Quantifying the fitness of bacterial plant pathogens across environmental stresses
I am a PhD student in the School of Biological Sciences working in the Karasov lab. My research focuses on how climate factors impact the genetic interactions between plants and their bacterial pathogens. My goal is to better understand how these interactions shape the trajectory of outbreaks in order to help inform strategies for disease management that are both durable and climate resilient.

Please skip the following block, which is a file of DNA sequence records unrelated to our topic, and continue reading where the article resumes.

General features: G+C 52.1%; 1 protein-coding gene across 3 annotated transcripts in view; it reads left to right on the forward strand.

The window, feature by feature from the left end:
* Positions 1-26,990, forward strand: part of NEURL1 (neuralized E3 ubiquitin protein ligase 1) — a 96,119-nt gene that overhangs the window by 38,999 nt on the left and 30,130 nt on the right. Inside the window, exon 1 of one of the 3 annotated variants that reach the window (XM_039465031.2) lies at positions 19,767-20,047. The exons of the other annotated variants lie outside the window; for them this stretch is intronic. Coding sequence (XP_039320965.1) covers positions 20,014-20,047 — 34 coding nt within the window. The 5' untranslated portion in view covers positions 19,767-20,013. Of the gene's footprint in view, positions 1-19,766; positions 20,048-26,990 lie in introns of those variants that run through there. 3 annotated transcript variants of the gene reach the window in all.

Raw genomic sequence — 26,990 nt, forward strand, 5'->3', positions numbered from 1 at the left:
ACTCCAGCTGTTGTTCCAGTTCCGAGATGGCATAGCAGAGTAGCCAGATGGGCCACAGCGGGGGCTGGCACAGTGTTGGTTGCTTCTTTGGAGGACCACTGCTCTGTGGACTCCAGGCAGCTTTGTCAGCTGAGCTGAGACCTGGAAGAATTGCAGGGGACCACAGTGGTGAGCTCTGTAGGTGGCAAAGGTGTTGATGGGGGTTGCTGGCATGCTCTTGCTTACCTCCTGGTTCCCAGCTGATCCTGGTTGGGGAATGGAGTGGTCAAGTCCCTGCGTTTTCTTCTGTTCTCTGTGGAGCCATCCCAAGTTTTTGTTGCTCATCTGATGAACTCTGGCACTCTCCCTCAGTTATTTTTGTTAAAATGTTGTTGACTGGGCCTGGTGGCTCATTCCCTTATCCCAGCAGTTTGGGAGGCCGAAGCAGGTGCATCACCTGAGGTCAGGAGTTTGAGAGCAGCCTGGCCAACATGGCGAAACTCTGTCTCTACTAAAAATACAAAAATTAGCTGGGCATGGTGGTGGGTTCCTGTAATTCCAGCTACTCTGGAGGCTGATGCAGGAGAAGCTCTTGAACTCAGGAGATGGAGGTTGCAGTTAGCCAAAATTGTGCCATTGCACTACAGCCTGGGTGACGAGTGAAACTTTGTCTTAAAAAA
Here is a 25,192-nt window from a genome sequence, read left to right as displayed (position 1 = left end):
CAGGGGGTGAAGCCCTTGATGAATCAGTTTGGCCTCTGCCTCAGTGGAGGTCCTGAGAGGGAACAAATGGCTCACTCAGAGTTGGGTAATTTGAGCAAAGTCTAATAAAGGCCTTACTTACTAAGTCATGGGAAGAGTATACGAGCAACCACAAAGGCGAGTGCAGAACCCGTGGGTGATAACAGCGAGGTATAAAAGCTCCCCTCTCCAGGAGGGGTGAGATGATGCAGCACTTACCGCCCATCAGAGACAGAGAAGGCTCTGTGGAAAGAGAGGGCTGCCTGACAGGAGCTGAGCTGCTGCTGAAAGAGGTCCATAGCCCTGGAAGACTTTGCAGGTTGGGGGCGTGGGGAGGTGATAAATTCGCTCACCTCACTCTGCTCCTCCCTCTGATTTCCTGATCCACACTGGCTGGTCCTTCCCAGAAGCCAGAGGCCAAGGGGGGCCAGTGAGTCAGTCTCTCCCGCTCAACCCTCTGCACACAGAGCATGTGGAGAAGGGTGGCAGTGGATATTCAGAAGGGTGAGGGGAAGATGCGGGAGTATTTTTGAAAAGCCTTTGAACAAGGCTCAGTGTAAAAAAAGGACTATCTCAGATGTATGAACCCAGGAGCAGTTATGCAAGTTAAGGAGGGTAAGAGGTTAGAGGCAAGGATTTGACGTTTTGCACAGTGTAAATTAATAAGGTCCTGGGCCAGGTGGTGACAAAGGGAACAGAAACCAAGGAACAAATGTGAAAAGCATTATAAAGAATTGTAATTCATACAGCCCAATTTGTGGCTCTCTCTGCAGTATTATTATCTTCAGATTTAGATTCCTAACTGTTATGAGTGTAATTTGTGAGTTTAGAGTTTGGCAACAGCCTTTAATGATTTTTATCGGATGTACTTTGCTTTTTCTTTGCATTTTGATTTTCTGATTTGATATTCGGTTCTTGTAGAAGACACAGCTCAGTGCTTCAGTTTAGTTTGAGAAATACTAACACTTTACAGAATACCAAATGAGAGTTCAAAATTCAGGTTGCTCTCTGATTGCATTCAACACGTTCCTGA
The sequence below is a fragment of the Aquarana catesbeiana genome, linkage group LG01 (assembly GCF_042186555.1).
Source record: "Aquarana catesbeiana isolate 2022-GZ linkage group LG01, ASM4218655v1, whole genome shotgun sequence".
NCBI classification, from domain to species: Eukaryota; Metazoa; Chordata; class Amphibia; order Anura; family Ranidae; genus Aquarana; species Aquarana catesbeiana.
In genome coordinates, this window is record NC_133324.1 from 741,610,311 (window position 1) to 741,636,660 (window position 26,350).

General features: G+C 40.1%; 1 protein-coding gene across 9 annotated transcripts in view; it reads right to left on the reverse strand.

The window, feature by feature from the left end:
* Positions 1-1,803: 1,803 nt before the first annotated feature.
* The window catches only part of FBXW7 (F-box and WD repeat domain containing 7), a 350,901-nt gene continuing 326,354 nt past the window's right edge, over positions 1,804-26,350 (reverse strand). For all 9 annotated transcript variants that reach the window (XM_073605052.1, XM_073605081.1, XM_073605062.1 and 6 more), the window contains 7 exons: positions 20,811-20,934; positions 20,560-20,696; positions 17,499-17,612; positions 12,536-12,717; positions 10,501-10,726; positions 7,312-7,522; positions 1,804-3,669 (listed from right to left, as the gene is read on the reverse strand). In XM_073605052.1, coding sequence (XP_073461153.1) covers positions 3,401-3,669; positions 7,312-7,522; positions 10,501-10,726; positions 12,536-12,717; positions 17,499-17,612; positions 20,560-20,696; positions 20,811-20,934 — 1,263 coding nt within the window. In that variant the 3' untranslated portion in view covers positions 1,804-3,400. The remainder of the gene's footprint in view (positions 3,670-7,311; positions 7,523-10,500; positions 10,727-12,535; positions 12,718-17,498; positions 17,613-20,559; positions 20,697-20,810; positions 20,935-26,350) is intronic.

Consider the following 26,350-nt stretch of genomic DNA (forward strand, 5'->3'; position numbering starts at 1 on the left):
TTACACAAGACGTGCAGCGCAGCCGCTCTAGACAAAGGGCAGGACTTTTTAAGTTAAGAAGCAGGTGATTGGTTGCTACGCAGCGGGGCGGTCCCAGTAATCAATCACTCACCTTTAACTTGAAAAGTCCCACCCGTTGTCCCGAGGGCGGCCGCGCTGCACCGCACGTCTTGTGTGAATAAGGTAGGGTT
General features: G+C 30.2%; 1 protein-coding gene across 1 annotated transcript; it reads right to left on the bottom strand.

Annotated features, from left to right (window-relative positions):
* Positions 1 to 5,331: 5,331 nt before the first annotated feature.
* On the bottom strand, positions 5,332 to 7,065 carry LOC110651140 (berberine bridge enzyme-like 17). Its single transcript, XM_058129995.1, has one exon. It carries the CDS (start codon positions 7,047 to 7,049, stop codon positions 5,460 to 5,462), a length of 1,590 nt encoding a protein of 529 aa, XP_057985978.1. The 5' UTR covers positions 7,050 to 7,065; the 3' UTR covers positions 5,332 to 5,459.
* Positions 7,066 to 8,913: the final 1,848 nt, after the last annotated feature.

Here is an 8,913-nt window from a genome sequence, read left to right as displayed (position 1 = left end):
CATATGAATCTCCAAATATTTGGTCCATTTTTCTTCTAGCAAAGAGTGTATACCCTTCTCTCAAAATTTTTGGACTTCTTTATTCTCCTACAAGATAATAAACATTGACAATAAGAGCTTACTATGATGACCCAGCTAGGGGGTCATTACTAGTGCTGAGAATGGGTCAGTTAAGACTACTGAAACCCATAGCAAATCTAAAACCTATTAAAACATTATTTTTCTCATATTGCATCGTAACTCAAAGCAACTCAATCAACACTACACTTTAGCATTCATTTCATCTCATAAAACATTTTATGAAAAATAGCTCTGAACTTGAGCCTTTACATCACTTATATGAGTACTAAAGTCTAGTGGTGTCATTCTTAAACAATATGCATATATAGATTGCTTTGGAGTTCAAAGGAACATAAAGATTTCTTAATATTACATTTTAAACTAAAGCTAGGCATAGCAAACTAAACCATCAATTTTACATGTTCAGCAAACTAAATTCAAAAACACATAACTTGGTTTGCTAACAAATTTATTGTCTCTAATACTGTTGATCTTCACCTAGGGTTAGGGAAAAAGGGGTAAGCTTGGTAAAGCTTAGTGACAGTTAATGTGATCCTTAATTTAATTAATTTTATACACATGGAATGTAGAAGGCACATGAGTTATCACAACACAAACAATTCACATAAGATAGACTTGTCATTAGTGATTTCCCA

Environmental changes not only directly influence plant health, but also impact plant interactions with surrounding microbiota, including the proliferation of pathogens. Environmental conditions affect plant susceptibility to pathogens through changes to the regulation of plant stress response pathways, physical interactions between the plant and pathogen and alterations to the plant microbiome. Each of these changes has the potential to alter which bacterial genes allow pathogens to proliferate and cause disease in the plant. To define how environmental conditions alter pathogen diversity and how this influences outbreaks, it is necessary to determine whether the same genes are important for pathogen success under different conditions. We created pools of the bacterial plant pathogen Pseudomonas syringae with barcoded mutations. We will use these pools to test how the genetic requirements for pathogenicity change under a range of stress conditions and better understand how pathogen populations are shaped by environmental stress.